Conservation officers and natural resource officers together issued more than 250 enforcement actions over the May long weekend, as part of increased patrols to help ensure British Columbians had a safe and enjoyable holiday.
Enforcement actions taken through increased vehicle and foot patrols throughout the province from May 20 to May 23 included charges, warnings, arrests, 24-hour licence suspensions, seizures and more.
The joint enforcement effort focused on environment, and fish and wildlife regulations, as well as the use of parks and recreation areas. Patrols targeted recreation sites, backcountry access, angling, boat safety and hunting activities throughout British Columbia.
The increased presence of officers and park rangers helped discourage illegal activities, while protecting B.C.’s natural resources and sensitive ecosystems for future generations.
Enforcement actions taken related to the following:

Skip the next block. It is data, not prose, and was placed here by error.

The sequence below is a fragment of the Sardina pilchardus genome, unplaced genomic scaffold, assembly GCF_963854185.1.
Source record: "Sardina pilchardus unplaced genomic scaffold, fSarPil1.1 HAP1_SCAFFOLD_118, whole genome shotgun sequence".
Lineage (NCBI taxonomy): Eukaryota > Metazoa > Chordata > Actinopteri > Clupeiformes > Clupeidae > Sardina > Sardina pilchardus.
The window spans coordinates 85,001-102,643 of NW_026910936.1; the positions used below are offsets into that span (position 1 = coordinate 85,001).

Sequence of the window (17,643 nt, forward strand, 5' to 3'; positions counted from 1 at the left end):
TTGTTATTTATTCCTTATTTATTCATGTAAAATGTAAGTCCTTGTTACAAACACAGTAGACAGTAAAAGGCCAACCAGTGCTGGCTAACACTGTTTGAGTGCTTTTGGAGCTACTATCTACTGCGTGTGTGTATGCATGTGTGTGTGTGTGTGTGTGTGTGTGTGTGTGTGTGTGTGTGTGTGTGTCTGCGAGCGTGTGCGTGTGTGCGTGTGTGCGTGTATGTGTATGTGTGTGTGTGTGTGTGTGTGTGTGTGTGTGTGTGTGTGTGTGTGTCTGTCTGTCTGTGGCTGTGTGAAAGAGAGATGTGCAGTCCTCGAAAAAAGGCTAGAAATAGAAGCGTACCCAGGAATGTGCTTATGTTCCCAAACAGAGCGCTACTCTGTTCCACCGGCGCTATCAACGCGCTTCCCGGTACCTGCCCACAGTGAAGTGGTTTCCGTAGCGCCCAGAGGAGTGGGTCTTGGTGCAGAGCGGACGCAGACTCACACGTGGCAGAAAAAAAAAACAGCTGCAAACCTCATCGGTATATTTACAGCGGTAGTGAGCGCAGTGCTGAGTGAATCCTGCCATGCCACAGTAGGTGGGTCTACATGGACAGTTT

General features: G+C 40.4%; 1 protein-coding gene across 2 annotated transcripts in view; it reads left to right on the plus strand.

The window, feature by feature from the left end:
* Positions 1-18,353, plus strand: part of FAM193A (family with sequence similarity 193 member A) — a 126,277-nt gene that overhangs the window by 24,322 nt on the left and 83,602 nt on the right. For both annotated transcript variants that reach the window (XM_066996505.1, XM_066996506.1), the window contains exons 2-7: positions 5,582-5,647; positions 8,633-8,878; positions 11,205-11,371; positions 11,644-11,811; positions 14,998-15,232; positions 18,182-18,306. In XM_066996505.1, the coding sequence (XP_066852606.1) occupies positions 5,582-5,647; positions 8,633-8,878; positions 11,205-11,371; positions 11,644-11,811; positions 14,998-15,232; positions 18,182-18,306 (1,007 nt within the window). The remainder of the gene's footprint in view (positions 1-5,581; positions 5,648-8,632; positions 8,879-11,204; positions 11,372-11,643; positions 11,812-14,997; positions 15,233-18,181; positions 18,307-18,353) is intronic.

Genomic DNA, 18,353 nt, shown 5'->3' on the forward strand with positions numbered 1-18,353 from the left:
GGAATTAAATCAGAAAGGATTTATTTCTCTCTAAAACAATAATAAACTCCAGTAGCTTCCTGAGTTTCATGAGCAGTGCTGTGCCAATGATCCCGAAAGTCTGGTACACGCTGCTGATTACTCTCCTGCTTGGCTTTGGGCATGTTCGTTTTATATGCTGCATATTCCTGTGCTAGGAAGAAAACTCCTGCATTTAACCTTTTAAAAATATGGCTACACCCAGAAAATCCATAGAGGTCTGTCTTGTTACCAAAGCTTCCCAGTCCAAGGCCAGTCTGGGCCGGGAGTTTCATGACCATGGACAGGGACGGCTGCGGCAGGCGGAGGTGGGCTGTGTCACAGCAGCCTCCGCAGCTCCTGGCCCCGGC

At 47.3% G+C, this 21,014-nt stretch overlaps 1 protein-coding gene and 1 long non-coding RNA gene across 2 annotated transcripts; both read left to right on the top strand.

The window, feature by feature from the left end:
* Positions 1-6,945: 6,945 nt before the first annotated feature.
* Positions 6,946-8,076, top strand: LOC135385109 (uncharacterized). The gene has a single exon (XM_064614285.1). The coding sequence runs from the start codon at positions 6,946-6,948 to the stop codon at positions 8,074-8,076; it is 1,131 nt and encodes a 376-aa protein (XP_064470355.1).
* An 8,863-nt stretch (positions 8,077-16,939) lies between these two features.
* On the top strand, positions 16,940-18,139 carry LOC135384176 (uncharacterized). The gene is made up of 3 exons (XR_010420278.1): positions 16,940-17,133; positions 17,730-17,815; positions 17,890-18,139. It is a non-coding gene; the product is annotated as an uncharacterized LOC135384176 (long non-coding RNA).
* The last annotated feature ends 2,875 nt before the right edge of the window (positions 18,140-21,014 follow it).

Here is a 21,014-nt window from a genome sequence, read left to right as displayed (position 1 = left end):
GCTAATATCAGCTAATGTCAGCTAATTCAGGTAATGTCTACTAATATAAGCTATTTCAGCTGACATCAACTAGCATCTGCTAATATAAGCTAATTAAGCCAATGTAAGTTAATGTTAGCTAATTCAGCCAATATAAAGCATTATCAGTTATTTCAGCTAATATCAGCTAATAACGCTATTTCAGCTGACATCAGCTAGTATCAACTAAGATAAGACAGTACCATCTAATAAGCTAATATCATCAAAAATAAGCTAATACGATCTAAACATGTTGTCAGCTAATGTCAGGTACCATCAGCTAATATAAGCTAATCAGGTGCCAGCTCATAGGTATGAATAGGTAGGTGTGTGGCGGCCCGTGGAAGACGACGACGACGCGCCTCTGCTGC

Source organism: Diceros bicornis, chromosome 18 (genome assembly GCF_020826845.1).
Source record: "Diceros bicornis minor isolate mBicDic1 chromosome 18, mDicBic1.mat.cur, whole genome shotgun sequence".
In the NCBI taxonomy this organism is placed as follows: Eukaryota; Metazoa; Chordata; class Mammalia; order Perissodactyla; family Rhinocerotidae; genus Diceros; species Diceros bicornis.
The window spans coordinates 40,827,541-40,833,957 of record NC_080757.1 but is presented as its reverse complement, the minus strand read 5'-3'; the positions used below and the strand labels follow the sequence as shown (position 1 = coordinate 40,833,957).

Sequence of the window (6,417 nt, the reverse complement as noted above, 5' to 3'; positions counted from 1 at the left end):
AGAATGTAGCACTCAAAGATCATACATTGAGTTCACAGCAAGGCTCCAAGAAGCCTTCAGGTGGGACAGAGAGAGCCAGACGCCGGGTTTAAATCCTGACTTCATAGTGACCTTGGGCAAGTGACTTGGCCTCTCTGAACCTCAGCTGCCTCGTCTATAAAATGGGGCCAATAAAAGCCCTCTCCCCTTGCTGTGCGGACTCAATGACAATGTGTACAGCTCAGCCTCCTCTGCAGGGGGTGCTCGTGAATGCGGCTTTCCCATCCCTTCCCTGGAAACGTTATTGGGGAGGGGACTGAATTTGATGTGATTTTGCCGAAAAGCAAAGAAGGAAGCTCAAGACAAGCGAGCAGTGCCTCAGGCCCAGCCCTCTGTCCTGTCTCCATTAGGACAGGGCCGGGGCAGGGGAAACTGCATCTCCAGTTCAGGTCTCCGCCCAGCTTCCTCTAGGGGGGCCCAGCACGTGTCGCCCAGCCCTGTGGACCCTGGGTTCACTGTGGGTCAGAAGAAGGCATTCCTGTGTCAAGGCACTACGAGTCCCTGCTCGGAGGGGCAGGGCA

- Off-road vehicle use
- Open liquor in motor vehicles
- Illegal hunting
- Illegal fishing
- Loaded firearms in vehicles
- Illegal bonfires, campfires and related fire violations
- Damage to the environment
- Boat safety
- Prohibited and unlicensed drivers
- Unlawful use of recreation sites
- Natural resource officers are the Ministry of Forests, Lands and Natural Resource Operations’ principal inspectors and investigators for many violations related to the natural resource sector.
- Natural resource officers have the authority to enforce 46 different resource management laws and regulations, including the Land Act, Water Sustainability Act, Park Act, Heritage Conservation Act, Forest Act, Forest and Range Practices Act and Wildfire Act.
- The Conservation Officer Service is a natural-resource law-enforcement agency specializing in public safety as it relates to human-wildlife conflict, commercial environmental and industrial investigations, and compliance and enforcement services.
- The Conservation Officer Service is responsible for enforcing over 35 pieces of provincial and federal legislation.
Information about the Ministry of Forests, Lands and Natural Resource Operations’ Compliance and Enforcement Branch and the role of natural resource officers can be found at: http://www.for.gov.bc.ca/hen/
For the latest information on fire activity, conditions and prohibitions, visit the BC Wildfire Service website: www.bcwildfire.ca
To learn more about the B.C. Conservation Officer Service, please visit: http://www2.gov.bc.ca/gov/content/environment/natural-resource-stewardship/conservation-officer-service